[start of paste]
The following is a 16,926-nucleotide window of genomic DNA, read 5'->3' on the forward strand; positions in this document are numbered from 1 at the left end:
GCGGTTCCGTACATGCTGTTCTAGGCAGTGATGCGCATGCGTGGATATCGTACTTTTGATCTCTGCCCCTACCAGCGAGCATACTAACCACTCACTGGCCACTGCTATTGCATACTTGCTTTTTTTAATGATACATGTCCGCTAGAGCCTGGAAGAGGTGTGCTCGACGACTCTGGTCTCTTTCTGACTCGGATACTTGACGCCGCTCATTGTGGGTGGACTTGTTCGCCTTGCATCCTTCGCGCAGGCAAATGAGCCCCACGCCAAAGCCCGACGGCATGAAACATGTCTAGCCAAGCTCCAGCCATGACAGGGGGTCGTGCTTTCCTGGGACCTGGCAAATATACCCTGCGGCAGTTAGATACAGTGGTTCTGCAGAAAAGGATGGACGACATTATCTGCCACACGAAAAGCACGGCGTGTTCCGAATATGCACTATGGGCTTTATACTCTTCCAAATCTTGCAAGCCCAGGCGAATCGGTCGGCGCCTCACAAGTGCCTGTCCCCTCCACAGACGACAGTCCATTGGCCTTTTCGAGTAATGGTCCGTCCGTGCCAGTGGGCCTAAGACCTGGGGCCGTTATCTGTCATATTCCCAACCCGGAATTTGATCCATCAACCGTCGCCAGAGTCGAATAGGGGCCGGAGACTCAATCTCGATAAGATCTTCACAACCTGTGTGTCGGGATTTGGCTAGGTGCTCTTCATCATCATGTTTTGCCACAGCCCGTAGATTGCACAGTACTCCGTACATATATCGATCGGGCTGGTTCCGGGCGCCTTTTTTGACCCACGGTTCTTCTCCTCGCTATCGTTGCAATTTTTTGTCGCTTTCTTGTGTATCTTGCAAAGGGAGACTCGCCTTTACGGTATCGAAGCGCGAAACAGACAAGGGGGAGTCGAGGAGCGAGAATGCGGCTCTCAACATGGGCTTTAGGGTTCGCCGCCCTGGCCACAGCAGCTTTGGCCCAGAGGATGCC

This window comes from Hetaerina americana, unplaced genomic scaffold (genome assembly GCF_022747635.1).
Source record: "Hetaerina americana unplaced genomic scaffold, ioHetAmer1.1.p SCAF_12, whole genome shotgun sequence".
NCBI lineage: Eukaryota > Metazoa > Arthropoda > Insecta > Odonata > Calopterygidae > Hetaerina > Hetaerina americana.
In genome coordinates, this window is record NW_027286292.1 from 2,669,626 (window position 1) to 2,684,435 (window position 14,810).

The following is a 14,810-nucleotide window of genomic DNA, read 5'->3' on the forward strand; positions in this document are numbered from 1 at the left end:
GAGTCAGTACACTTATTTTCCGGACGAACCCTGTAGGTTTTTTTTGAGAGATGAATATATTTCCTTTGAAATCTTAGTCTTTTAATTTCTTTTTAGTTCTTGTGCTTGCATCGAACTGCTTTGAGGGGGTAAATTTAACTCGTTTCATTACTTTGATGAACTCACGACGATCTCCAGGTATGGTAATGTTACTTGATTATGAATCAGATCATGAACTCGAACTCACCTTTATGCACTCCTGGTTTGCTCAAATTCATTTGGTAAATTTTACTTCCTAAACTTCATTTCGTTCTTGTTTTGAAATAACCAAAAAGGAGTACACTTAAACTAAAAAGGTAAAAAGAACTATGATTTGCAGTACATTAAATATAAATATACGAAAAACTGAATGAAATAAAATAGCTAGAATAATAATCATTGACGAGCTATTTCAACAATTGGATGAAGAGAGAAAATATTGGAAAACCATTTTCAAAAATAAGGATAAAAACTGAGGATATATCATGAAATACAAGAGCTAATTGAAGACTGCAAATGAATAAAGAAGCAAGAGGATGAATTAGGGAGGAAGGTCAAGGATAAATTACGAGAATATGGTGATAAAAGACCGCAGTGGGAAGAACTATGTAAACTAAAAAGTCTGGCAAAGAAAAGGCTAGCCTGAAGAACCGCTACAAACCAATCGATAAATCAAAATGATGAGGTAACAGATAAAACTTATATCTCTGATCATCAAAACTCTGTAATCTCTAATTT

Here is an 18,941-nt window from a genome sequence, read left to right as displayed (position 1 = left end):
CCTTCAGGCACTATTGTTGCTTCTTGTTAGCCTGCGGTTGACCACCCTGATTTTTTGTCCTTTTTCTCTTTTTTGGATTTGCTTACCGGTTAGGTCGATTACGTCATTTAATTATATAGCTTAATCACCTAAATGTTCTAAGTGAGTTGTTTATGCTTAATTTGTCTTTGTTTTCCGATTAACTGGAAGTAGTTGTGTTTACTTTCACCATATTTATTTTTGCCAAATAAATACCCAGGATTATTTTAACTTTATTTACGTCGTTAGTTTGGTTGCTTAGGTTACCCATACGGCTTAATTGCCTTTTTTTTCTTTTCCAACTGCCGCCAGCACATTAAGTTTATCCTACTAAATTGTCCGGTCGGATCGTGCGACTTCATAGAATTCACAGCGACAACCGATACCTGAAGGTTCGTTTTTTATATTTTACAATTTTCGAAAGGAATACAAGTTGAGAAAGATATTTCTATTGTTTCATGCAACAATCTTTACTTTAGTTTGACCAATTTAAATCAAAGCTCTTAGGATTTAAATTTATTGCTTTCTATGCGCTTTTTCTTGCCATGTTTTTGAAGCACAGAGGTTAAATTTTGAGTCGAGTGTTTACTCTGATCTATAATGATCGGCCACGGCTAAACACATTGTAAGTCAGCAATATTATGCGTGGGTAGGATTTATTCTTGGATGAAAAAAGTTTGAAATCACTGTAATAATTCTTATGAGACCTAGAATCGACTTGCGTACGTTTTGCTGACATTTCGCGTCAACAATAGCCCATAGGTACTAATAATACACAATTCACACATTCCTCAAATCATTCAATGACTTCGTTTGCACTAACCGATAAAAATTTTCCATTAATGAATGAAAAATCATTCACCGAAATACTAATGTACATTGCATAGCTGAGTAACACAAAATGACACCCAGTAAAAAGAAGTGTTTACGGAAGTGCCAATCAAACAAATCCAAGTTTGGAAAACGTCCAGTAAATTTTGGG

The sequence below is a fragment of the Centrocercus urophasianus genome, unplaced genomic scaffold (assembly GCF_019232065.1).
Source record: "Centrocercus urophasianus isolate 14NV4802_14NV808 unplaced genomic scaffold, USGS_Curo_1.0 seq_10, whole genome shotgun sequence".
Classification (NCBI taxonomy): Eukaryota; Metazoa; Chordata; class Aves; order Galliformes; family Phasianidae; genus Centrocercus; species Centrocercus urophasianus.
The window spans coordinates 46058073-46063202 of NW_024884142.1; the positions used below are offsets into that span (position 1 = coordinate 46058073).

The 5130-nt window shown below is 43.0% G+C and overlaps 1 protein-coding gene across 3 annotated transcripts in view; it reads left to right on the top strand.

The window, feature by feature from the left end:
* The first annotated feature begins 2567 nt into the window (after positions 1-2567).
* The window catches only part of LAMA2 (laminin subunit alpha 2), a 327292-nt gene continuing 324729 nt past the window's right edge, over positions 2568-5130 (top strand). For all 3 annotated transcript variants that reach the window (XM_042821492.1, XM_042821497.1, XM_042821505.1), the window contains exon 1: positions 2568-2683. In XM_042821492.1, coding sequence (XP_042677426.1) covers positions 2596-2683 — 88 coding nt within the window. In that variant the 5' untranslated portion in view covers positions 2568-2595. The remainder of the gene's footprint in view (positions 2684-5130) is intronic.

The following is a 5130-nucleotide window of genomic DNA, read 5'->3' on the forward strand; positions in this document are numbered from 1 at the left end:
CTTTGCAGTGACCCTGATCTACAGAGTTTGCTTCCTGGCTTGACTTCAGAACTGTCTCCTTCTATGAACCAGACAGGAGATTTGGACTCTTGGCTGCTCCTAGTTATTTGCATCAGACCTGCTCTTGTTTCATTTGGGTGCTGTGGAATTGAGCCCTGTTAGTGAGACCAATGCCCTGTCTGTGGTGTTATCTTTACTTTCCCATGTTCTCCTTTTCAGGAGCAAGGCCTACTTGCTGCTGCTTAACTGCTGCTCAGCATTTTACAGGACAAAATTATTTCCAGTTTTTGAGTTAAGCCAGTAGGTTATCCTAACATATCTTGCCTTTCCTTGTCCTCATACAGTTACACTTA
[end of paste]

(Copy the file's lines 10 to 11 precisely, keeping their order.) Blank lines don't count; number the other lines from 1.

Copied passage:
CCTTCAGGCACTATTGTTGCTTCTTGTTAGCCTGCGGTTGACCACCCTGATTTTTTGTCCTTTTTCTCTTTTTTGGATTTGCTTACCGGTTAGGTCGATTACGTCATTTAATTATATAGCTTAATCACCTAAATGTTCTAAGTGAGTTGTTTATGCTTAATTTGTCTTTGTTTTCCGATTAACTGGAAGTAGTTGTGTTTACTTTCACCATATTTATTTTTGCCAAATAAATACCCAGGATTATTTTAACTTTATTTACGTCGTTAGTTTGGTTGCTTAGGTTACCCATACGGCTTAATTGCCTTTTTTTTCTTTTCCAACTGCCGCCAGCACATTAAGTTTATCCTACTAAATTGTCCGGTCGGATCGTGCGACTTCATAGAATTCACAGCGACAACCGATACCTGAAGGTTCGTTTTTTATATTTTACAATTTTCGAAAGGAATACAAGTTGAGAAAGATATTTCTATTGTTTCATGCAACAATCTTTACTTTAGTTTGACCAATTTAAATCAAAGCTCTTAGGATTTAAATTTATTGCTTTCTATGCGCTTTTTCTTGCCATGTTTTTGAAGCACAGAGGTTAAATTTTGAGTCGAGTGTTTACTCTGATCTATAATGATCGGCCACGGCTAAACACATTGTAAGTCAGCAATATTATGCGTGGGTAGGATTTATTCTTGGATGAAAAAAGTTTGAAATCACTGTAATAATTCTTATGAGACCTAGAATCGACTTGCGTACGTTTTGCTGACATTTCGCGTCAACAATAGCCCATAGGTACTAATAATACACAATTCACACATTCCTCAAATCATTCAATGACTTCGTTTGCACTAACCGATAAAAATTTTCCATTAATGAATGAAAAATCATTCACCGAAATACTAATGTACATTGCATAGCTGAGTAACACAAAATGACACCCAGTAAAAAGAAGTGTTTACGGAAGTGCCAATCAAACAAATCCAAGTTTGGAAAACGTCCAGTAAATTTTGGG

The sequence below is a fragment of the Centrocercus urophasianus genome, unplaced genomic scaffold (assembly GCF_019232065.1).